For the breads:
- 1 cup whole wheat flour
- 1/4 cup all-purpose flour
- 1/2 cup water
- 1 russet potato, boiled and peeled
- 1/2 small onion, diced
- 1 serrano chili, chopped (with or without seeds)
- 1/2 tsp cayenne
- 3/4 tsp salt
- 1/2 tsp black pepper
- 1/4 cup chopped cilantro
Ali and I are on a constant quest to find potato variants that I enjoy. I generally hate the texture, and Ali pulls most of the weight in consuming our weekly allotment of CSA potatoes. I do, however, love bread, and so stumbling across a recipe for Potato Stuffed Breads provided incentive to brave the world of tubers. For this dish, you assemble a basic dough, and then place a mound of potato filling between two rounds and toss it into a skillet. The result is, ideally, a light and fluffy bread layer, just a bit charred, wrapped around a spicy mashed potato filling. Ours didn’t turn out perfectly, but they were still delicious.
To make the dough merely combine the flours and water, and then knead for five minutes. Once you have a uniform mixture, shape the dough into a ball and place it in a lightly wetted bowl. Allow this to rest, covered, for around 30 minutes. Meanwhile, boil and peel the potato for use in the filling. Once the dough has rested, knead for another minute and then divide it into 8 equal sized portions. Coat each lightly with flour to avoid sticking, and roll them into an approximately 5 inch rounds. Set these aside for later use, and proceed to assemble the filling.
In a large bowl, mash the peeled potato until it adopts a uniform texture. Add the remaining ingredients, and then divide the mixture into four equally sized balls. Take two of the dough rounds, and coat one side of each with vegetable oil. Flatten one of the filling portions onto a round, allowing it to expand almost to the edges of the dough, and then cover with the second oiled round. Crimp the dough edges together to form a seal. Don’t worry too much if the dough stretches thin or tears slightly, it will just fry the potato slightly.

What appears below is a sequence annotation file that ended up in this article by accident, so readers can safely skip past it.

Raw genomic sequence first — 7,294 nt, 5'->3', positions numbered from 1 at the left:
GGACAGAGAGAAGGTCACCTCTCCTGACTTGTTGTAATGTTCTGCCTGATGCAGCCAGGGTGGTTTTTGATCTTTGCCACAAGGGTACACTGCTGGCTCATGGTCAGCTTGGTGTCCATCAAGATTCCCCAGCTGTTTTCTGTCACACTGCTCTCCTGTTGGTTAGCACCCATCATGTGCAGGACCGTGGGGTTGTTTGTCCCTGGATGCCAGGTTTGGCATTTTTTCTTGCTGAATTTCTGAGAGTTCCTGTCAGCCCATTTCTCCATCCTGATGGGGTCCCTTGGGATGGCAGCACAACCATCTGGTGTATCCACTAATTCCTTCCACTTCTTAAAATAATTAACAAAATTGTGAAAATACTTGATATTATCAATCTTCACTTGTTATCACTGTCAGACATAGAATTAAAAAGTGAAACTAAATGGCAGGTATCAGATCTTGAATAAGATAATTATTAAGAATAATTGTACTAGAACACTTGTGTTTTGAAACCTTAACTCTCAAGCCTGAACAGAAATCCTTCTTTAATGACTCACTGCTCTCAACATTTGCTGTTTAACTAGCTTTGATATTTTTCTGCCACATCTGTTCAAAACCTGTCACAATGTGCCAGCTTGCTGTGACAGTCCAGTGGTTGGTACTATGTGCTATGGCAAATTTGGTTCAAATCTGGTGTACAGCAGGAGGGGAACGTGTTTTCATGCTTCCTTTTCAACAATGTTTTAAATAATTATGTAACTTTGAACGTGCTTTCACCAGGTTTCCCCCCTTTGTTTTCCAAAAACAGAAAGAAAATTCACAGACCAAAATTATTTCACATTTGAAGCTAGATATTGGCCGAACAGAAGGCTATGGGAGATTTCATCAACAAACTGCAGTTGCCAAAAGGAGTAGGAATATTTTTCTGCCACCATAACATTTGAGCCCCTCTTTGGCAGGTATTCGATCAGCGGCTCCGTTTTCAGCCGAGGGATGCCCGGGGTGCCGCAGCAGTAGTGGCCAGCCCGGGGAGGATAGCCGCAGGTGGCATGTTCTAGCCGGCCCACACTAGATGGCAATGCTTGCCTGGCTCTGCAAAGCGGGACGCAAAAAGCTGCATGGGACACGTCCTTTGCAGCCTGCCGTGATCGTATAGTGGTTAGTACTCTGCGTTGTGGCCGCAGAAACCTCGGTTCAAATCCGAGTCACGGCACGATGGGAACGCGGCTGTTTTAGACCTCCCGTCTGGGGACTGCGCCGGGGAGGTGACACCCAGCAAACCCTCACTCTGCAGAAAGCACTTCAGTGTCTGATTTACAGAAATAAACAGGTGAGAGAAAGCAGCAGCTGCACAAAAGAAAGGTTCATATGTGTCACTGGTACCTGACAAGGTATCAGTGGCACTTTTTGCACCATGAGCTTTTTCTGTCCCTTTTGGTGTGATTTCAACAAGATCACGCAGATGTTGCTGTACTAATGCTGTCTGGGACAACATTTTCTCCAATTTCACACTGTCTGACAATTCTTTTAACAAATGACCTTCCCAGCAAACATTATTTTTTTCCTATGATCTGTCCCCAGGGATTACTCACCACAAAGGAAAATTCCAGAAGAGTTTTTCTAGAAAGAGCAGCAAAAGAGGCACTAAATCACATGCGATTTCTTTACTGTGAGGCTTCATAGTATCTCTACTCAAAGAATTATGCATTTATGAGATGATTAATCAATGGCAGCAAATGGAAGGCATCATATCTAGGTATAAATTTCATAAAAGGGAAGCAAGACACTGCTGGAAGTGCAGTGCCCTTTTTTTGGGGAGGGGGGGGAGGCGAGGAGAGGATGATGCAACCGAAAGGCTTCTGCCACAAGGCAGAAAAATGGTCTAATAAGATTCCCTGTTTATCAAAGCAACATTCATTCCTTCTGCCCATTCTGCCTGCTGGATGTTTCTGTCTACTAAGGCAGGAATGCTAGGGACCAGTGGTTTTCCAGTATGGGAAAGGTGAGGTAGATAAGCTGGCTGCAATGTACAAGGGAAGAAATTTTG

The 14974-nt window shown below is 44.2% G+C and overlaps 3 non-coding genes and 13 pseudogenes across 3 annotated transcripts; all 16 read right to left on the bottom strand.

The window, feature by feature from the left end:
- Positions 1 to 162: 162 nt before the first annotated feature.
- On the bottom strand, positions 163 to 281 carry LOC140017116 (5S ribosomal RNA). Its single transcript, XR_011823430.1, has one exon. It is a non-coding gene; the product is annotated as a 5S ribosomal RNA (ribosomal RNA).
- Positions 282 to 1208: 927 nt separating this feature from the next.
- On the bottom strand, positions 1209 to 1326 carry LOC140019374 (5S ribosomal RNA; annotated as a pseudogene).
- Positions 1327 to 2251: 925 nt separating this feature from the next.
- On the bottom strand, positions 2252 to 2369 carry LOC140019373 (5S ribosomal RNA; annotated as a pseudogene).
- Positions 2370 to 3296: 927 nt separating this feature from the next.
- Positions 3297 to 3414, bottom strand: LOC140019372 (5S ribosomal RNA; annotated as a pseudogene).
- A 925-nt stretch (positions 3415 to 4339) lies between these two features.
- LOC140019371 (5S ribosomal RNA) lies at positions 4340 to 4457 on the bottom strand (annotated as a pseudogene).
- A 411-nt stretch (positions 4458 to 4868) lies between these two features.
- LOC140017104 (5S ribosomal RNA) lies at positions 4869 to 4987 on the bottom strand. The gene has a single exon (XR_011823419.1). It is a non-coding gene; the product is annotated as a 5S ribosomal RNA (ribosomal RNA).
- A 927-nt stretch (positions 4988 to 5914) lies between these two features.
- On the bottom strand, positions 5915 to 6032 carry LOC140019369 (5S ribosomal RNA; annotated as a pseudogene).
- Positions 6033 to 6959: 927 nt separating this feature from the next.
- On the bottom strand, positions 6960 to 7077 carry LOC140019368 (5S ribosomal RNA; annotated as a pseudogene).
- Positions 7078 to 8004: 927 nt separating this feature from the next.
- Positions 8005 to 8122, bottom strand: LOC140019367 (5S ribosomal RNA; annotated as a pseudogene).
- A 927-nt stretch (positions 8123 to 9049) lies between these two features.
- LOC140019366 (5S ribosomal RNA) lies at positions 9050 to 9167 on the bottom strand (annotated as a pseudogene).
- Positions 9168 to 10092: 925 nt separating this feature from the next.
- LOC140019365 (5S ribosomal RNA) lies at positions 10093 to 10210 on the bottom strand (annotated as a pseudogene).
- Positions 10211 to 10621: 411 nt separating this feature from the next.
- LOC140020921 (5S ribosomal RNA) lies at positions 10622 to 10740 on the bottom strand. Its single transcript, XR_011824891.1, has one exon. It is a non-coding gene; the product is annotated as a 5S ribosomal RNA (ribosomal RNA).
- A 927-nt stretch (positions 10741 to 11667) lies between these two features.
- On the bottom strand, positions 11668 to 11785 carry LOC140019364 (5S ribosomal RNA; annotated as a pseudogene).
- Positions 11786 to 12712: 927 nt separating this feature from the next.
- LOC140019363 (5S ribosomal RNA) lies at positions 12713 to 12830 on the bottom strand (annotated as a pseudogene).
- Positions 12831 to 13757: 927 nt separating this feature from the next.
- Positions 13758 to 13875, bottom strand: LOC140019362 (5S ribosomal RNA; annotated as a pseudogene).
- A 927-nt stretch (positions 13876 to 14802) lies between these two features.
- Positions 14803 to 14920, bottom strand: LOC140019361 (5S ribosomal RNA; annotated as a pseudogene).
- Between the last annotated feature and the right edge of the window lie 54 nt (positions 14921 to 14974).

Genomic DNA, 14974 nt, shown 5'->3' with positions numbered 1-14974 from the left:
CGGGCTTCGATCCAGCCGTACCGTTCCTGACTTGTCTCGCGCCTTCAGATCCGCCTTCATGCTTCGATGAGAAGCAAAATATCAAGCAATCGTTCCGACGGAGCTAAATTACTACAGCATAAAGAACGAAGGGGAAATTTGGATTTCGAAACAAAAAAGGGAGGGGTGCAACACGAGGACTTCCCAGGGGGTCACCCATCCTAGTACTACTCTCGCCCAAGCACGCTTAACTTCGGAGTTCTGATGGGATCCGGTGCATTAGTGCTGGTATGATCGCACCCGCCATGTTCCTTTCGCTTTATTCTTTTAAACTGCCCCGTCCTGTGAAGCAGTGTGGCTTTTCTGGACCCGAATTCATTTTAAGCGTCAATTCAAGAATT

To cook the stuffed breads, heat a large cast iron skillet over medium-high heat. Add a prepared round to the skillet and allow it to cook for one minute before carefully flipping the cake. Cook for another minute, and brush vegetable oil lightly over the exposed (cooked) side. Flip again to cook the oiled surface for 30 seconds while oiling the second side. Finally, flip a third time and cook for 30 seconds. In total, each side should have been exposed to heat for 60 seconds pre-oil, and 30 seconds post-oil. When cooking the paratha, I found that high heat tended to char the breads a bit too much, so I have suggested medium to medium-high depending on your stove. Experiment, and let me know what works for you. Fold finished breads in aluminum foil to keep them warm while you finish cooking the rest.